When addiction comes into our lives, we are so unaware of what to do.

A crisis comes, we have a blowup, and then we kiss and things go good again, and then another blowup happens. Eventually, this is how we get used to living our lives, oblivious to the craziness it brings for all of us.

It’s the “I am so sorry”, the “I’ll do well”, then the craziness starts up again. Or the arrest, manipulation and lying. We want to believe this time will be different.

It is almost like we live our lives believing in an unconscious awareness that our lives depend on them. If they are happy, if they are doing the things that we know leads to a great life, then we can be happy.

After the blowup (or what I call the long sit down), they start to behave as we want. This “they” can be a husband, son, wife etc. It doesn’t’ matter, it all has a sameness to it.

When they start to “behave” then we feel we can breathe again. We go along with a false sense of security that they are now on the right track. In most cases it is a false belief. They will only last so long, because no one can pretend to be who they are not. The drug or alcohol behaviors literally start sneaking back in. Another crisis comes about because we start getting resentful that they are not doing what they promised they would do. What’s really happening is they are not able to take away our fear.

How do we handle this??

WE take back our life. We start our own recovery on a daily basis. The same thing we are asking of them, but this time we do it ourselves. We “do” things every day: Therapy, support groups, Al-Anon, even a couple of open AA meetings regularly. The latter shows us how recovery can happen. We put down strong boundaries. We finally ask them to leave or we leave the situation ourselves and take up residence somewhere else. All of these things we do respectfully.

We cannot control another human being into being what will make us happy. At a healthy level, addiction is like seeing someone drive away after a visit, lovingly waving goodbye at them…WE have no control over them making it home.

When things fall apart – beginning to deal with addiction in your family

Pathway to SerenityIt occurred to me one day that having a loved one with addiction sneaks up on you. I’ve reflected on the journey of having a child struggling with alcohol and drug addiction, and it’s difficult to pinpoint the exact moment, but there is a moment when things fall apart.  The life you so carefully crafted thus far becomes a distant shore that you long for. How does this happen? One day you are holding your precious baby, then sending them off to school, watching their soccer games, and then a darkness starts to creep in so deceptively stealth that you don’t even realize it. This is how I recall the addiction that ravaged my daughter along with our family. It is not so obvious that you see it coming towards you on the horizon like an unwanted storm. It is a silent enemy that steals your precious loved one.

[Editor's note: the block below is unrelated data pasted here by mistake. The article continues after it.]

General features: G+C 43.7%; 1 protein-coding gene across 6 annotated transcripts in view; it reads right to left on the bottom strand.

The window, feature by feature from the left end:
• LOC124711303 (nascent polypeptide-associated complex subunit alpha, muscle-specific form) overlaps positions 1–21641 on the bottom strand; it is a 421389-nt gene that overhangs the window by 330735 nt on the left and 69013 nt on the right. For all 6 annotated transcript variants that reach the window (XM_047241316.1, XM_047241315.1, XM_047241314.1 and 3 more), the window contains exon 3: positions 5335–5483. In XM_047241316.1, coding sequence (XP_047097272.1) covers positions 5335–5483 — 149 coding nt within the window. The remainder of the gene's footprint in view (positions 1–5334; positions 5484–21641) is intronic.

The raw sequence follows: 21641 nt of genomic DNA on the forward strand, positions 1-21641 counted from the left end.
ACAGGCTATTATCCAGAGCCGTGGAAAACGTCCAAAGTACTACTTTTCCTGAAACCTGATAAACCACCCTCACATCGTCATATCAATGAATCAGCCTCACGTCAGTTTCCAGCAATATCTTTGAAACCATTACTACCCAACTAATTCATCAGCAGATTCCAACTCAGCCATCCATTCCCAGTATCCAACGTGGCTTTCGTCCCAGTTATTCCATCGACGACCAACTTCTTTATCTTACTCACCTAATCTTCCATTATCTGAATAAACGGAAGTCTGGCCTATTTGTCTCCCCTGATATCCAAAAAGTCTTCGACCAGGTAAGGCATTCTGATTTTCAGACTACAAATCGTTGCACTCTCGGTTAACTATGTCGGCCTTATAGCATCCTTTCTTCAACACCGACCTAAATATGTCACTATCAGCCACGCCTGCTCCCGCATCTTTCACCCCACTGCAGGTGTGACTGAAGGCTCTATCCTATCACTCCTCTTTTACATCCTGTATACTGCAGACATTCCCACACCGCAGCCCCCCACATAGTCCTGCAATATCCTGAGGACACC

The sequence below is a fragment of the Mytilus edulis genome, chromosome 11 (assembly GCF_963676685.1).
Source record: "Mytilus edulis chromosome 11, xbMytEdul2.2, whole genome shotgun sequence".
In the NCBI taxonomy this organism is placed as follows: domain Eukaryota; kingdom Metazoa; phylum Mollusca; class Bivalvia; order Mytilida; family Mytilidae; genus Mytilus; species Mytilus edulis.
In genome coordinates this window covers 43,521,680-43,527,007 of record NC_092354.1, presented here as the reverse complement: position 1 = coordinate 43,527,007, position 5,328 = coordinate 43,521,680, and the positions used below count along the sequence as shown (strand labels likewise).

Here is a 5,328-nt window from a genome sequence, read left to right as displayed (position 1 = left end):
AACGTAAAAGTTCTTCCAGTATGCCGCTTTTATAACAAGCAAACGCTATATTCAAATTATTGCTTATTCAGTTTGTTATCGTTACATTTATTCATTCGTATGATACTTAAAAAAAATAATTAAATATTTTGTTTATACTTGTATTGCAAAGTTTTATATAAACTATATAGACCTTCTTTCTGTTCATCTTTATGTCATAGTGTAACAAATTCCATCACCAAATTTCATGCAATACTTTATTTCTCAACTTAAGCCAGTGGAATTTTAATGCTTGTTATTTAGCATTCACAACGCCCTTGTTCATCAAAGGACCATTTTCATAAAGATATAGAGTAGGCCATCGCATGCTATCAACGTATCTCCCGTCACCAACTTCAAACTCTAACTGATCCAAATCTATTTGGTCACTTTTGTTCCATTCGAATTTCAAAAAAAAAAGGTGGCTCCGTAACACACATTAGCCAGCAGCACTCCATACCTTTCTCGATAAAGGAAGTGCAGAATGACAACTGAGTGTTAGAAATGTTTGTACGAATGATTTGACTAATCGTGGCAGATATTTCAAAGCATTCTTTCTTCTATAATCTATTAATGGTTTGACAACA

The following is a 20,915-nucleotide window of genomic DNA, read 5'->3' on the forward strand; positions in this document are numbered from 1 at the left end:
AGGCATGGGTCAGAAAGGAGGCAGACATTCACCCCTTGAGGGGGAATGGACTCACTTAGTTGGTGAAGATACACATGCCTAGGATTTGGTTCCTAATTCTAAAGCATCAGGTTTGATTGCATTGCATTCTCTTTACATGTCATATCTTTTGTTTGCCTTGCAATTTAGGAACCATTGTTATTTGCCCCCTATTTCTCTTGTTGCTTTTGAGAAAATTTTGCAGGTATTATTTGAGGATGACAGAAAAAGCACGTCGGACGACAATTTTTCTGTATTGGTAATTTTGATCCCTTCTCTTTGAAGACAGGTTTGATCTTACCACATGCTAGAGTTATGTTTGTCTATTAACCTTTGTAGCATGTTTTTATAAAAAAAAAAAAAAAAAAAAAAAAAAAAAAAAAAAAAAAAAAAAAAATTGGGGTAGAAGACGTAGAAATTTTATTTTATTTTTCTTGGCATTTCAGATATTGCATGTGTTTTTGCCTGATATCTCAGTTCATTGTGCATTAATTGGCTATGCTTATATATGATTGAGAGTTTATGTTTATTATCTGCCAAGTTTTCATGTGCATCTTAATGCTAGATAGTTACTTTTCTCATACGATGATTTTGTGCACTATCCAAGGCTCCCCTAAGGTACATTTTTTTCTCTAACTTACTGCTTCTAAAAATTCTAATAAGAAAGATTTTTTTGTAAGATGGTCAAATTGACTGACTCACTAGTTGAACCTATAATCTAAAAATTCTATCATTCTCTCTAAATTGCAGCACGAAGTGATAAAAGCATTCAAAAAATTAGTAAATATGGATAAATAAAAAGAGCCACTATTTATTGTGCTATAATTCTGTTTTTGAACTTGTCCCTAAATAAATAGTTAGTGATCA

I remember the sudden disruptions that started to occur. My daughter was an obedient student and child who followed the rules and didn’t like to get in trouble. When she began experimenting with drugs, her behaviors rapidly changed from predictable to unmanageable and sometimes frightening. By the time we realized the severity of the situation and began trying to determine what to do, it was like a train leaving the station. There are many things that I know now from this journey that I wish I had known at the beginning. First, what to watch for and also not think it was just a phase. A phase turned into a serious brain altering disease. It was a struggle to get my daughter to seek help; she was an unwilling participant in the beginning. By limiting her options, which were leave and live on the street or go get help at a drug rehabilitation center – I am so glad she always chose to get help. I had to find the strength to give the options and be convicted in knowing, and letting her know, that there were only those two options. I wonder if I had not given the options if she would still be struggling in her addiction instead flourishing in recovery. For me, when things fell apart, it was when I was propelled into action. It is a difficult juncture to be at, but you end up there and it is then when you realize you can’t remain or go back, but you must forge ahead and take action.